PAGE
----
Oxford Pride holds an annual Parade and Festival in May/June with events throughout the year, and have lots of opportunities to get involved for all ages.
My Normal Oxfordshire has made a documentary about being LGBT in Oxfordshire:
Take Action: You can read all sorts of magazines, includring LGBTQ titles like Gay Times and Diva, through Oxfordshire Library Services on your phone, computer, or tablet through an easy-to-use online app. You need to have an Oxfordshire library card.
People say I'm gay or say mean things about my gender
If you are a young person who is being bullied because of sexuality (homophobia or biphobia) or gender identity (transphobia), this is not OK. Any kind of homophobic, biphobic or transphobic abuse is wrong - whether you identify as LGBTQ+ or not.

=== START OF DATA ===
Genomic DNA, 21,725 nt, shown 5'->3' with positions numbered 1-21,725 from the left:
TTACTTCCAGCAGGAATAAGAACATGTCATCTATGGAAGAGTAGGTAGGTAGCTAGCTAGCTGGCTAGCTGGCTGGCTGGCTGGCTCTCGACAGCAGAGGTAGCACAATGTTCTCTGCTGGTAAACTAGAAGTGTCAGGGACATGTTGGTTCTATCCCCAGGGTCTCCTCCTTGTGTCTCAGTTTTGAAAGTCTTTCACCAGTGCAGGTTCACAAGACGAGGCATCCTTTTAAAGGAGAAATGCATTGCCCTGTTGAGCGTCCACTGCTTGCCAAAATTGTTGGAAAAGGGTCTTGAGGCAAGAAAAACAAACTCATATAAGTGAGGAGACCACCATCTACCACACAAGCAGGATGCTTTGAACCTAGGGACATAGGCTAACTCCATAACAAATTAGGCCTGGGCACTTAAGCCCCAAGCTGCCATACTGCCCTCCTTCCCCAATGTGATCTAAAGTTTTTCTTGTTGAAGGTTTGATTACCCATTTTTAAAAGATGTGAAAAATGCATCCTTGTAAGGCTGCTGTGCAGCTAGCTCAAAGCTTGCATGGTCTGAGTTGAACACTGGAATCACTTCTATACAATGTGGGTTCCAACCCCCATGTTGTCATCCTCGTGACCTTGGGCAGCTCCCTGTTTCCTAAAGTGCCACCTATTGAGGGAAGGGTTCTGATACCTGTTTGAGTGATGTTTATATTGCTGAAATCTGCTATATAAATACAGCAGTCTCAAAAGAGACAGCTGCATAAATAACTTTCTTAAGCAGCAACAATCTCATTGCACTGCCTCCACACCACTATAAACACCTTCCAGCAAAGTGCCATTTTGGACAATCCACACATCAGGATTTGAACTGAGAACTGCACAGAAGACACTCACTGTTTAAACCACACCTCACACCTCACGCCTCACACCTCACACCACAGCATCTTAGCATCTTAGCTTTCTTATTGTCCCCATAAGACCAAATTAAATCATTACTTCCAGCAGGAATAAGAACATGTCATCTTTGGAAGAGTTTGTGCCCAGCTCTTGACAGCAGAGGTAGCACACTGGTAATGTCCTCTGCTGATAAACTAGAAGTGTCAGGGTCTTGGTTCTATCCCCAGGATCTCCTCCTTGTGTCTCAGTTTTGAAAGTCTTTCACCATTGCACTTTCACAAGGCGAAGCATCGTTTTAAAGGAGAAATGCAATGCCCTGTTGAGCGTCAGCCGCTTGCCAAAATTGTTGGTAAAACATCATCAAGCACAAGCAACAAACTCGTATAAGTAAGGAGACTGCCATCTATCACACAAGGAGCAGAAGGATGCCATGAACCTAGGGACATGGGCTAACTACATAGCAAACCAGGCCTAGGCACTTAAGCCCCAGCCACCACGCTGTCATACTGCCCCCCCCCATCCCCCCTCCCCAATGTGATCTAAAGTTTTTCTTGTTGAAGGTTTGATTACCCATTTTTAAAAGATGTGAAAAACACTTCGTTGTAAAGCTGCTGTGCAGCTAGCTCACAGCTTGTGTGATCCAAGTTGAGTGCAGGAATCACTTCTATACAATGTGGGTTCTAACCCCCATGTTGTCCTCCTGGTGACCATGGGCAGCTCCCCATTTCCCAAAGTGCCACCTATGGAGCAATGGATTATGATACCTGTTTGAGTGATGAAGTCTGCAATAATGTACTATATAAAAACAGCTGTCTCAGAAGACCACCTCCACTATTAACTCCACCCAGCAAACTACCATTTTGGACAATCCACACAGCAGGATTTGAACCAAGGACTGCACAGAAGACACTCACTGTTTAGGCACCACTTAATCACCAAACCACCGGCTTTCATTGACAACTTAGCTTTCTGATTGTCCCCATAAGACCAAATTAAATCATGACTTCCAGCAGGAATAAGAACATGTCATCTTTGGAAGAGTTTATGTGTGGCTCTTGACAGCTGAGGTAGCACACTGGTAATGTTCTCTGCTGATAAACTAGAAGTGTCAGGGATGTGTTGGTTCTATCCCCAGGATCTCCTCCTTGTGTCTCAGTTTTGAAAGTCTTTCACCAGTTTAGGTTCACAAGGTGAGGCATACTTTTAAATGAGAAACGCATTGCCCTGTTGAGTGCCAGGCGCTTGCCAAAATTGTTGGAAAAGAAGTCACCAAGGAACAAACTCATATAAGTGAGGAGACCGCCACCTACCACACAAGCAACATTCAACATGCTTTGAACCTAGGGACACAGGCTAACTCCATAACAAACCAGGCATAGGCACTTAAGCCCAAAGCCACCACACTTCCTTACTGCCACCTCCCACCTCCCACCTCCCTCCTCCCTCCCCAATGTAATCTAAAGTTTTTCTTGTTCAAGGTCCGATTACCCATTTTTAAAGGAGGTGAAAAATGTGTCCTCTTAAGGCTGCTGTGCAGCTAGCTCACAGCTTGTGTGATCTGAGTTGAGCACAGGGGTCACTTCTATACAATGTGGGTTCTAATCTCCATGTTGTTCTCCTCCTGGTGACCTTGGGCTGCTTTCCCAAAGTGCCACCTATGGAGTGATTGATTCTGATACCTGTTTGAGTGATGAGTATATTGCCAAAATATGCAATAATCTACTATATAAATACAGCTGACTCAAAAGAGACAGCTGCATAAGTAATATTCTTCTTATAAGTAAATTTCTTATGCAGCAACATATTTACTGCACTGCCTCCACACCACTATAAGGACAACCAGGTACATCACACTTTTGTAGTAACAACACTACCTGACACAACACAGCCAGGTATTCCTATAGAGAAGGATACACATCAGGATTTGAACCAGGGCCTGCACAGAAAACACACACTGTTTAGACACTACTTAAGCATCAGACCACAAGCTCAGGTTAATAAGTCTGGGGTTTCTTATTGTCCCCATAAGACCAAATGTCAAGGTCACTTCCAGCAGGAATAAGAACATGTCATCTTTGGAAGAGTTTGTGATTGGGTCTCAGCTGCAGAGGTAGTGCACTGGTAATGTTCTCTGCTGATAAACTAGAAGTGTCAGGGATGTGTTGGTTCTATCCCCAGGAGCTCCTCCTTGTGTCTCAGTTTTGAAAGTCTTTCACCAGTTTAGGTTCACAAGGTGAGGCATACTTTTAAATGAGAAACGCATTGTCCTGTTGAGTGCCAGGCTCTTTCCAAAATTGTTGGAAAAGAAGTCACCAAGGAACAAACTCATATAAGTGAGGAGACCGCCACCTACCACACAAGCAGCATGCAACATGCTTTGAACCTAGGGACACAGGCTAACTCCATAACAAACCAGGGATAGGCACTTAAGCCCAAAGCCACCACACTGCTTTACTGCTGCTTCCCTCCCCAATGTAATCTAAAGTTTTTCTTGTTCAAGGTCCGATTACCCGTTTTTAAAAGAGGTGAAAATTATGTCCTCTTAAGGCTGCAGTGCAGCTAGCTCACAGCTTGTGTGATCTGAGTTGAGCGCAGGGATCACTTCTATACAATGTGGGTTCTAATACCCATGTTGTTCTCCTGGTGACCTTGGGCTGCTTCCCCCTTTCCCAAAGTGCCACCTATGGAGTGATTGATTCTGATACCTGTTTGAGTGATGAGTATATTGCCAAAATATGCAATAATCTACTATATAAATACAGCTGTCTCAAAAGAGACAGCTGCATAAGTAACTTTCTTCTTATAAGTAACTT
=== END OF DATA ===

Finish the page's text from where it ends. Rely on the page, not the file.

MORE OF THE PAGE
It is also wrong and hurtful to say nasty or mean things about gay or trans people. It's reported by 97% of young LGB people that they regularly hear insulting homophobic remarks at school. (Source: Stonewall, Education for all) This makes them feel bad, even if the remarks are not directed at them.
Take Action: If someone in your class or group says bad things about LGBT people, you can help everyone if you challenge them. Here are some good challenges:
Saying "gay" to mean rubbish or bad isn't acceptable.
That's homophobic language, you cannot say that.
Using that negative language is insulting and isn't okay.
You need to use respectful language when you talk to people.